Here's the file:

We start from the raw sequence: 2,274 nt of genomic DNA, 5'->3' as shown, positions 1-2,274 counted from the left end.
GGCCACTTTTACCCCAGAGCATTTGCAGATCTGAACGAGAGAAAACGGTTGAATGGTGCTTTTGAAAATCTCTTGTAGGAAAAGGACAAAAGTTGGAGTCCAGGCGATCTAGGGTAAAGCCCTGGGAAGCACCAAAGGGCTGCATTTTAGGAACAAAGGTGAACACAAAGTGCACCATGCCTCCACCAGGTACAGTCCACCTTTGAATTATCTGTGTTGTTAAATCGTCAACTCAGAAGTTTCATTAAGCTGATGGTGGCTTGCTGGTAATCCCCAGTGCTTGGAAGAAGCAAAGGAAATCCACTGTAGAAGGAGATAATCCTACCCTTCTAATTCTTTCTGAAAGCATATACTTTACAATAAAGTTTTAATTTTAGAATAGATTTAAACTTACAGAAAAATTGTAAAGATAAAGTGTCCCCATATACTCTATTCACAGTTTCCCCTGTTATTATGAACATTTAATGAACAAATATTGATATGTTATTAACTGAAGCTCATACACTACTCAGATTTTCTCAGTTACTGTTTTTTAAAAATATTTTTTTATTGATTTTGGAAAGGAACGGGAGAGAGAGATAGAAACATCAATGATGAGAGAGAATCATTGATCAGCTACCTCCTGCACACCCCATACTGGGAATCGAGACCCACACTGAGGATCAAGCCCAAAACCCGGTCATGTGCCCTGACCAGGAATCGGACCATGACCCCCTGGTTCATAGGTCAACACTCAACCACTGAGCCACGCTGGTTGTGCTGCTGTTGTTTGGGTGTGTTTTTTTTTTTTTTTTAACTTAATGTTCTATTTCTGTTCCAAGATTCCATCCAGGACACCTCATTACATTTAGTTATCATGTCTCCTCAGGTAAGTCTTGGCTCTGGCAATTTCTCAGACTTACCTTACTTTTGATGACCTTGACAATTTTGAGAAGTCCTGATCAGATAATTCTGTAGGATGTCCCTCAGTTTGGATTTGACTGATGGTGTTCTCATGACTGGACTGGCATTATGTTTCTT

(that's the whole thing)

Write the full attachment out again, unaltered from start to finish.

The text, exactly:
We start from the raw sequence: 2,274 nt of genomic DNA, 5'->3' as shown, positions 1-2,274 counted from the left end.
GGCCACTTTTACCCCAGAGCATTTGCAGATCTGAACGAGAGAAAACGGTTGAATGGTGCTTTTGAAAATCTCTTGTAGGAAAAGGACAAAAGTTGGAGTCCAGGCGATCTAGGGTAAAGCCCTGGGAAGCACCAAAGGGCTGCATTTTAGGAACAAAGGTGAACACAAAGTGCACCATGCCTCCACCAGGTACAGTCCACCTTTGAATTATCTGTGTTGTTAAATCGTCAACTCAGAAGTTTCATTAAGCTGATGGTGGCTTGCTGGTAATCCCCAGTGCTTGGAAGAAGCAAAGGAAATCCACTGTAGAAGGAGATAATCCTACCCTTCTAATTCTTTCTGAAAGCATATACTTTACAATAAAGTTTTAATTTTAGAATAGATTTAAACTTACAGAAAAATTGTAAAGATAAAGTGTCCCCATATACTCTATTCACAGTTTCCCCTGTTATTATGAACATTTAATGAACAAATATTGATATGTTATTAACTGAAGCTCATACACTACTCAGATTTTCTCAGTTACTGTTTTTTAAAAATATTTTTTTATTGATTTTGGAAAGGAACGGGAGAGAGAGATAGAAACATCAATGATGAGAGAGAATCATTGATCAGCTACCTCCTGCACACCCCATACTGGGAATCGAGACCCACACTGAGGATCAAGCCCAAAACCCGGTCATGTGCCCTGACCAGGAATCGGACCATGACCCCCTGGTTCATAGGTCAACACTCAACCACTGAGCCACGCTGGTTGTGCTGCTGTTGTTTGGGTGTGTTTTTTTTTTTTTTTTAACTTAATGTTCTATTTCTGTTCCAAGATTCCATCCAGGACACCTCATTACATTTAGTTATCATGTCTCCTCAGGTAAGTCTTGGCTCTGGCAATTTCTCAGACTTACCTTACTTTTGATGACCTTGACAATTTTGAGAAGTCCTGATCAGATAATTCTGTAGGATGTCCCTCAGTTTGGATTTGACTGATGGTGTTCTCATGACTGGACTGGCATTATGTTTCTT